When I compile a module that depends on other modules I’ve compiled previously I have to specify the
--module-path <directory> option. This makes modules I depend on visible.
But at the same time I would also like to make some non-modular Jar files visible. However if don’t make them automatic modules and just specify the
--class-path some.jar right next to
--module-path <directory>, then javac seems to ignore the claspath and throws “package yyy not found” and other “not found” errors.
I can understand that using
--module-path at the same (compile) time is illegal, but javac does not warn me against it in any way.
You can use class path and module path in parallel, but there are a few details to consider.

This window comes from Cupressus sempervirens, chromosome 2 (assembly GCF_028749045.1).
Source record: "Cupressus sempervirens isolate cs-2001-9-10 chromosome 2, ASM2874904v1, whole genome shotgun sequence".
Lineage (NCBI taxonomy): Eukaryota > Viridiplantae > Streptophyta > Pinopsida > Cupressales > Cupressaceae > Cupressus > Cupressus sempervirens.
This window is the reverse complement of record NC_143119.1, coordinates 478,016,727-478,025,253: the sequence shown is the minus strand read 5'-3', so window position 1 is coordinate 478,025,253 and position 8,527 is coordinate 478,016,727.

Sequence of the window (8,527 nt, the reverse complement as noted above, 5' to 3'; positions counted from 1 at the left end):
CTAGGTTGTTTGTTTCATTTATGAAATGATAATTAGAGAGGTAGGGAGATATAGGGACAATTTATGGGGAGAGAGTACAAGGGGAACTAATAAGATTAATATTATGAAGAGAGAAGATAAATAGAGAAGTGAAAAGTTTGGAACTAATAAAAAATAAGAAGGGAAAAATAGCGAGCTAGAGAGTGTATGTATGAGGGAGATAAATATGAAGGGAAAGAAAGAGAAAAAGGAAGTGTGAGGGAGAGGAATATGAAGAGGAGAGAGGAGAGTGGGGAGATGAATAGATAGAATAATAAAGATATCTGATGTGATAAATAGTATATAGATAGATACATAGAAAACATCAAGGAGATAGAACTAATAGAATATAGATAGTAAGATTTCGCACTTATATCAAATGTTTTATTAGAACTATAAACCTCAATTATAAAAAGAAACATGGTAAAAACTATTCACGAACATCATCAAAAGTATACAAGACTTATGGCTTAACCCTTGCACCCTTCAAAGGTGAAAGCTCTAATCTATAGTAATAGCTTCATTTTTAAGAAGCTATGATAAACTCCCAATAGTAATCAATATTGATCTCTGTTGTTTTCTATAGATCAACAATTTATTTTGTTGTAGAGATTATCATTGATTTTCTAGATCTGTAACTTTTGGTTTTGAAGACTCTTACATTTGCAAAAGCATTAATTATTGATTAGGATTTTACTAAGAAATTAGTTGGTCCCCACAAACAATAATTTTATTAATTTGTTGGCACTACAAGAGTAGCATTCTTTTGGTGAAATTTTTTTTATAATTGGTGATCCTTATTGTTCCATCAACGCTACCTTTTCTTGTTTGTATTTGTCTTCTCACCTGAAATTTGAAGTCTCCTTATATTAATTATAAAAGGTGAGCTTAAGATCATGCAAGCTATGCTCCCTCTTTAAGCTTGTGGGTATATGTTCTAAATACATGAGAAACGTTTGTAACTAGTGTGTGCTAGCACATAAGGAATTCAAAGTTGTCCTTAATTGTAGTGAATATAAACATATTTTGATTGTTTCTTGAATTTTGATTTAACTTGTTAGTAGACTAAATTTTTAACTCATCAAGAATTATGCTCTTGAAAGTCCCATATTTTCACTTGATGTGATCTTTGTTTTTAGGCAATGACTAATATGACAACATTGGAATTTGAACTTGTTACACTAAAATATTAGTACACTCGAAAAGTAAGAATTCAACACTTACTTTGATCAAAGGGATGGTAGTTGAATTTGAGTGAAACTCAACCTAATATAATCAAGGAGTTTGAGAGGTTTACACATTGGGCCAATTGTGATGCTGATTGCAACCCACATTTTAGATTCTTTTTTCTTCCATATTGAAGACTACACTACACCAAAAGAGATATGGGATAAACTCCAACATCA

Explicit modules (JARs with a module descriptor on the module path) can not read the unnamed module (JARs on the class path) – that was done on purpose to prevent modular JARs from depending on “the chaos of the class path”.
Since a module must require all of its dependencies and those can only be fulfilled by other named modules (i.e. not JARs on the class path) all dependencies of a modular JAR must be placed on the module path. Yes, even non-modular JARs, which will then get turned into automatic modules.
The interesting thing is that automatic modules can read the unnamed module, so their dependencies can go on the class path.
If you compile non-modular code or launch an application from a non-modular JAR, the module system is still in play and because non-modular code does not express any dependencies, it will not resolve modules from the module path.
So if non-modular code depends on artifacts on the module path, you need to add them manually with the
--add-modules option. Not necessarily all of them, just those that you directly depend on (the module system will pull in transitive dependencies) – or you can use
ALL-MODULE-PATH (check the linked post, it explains this in more detail).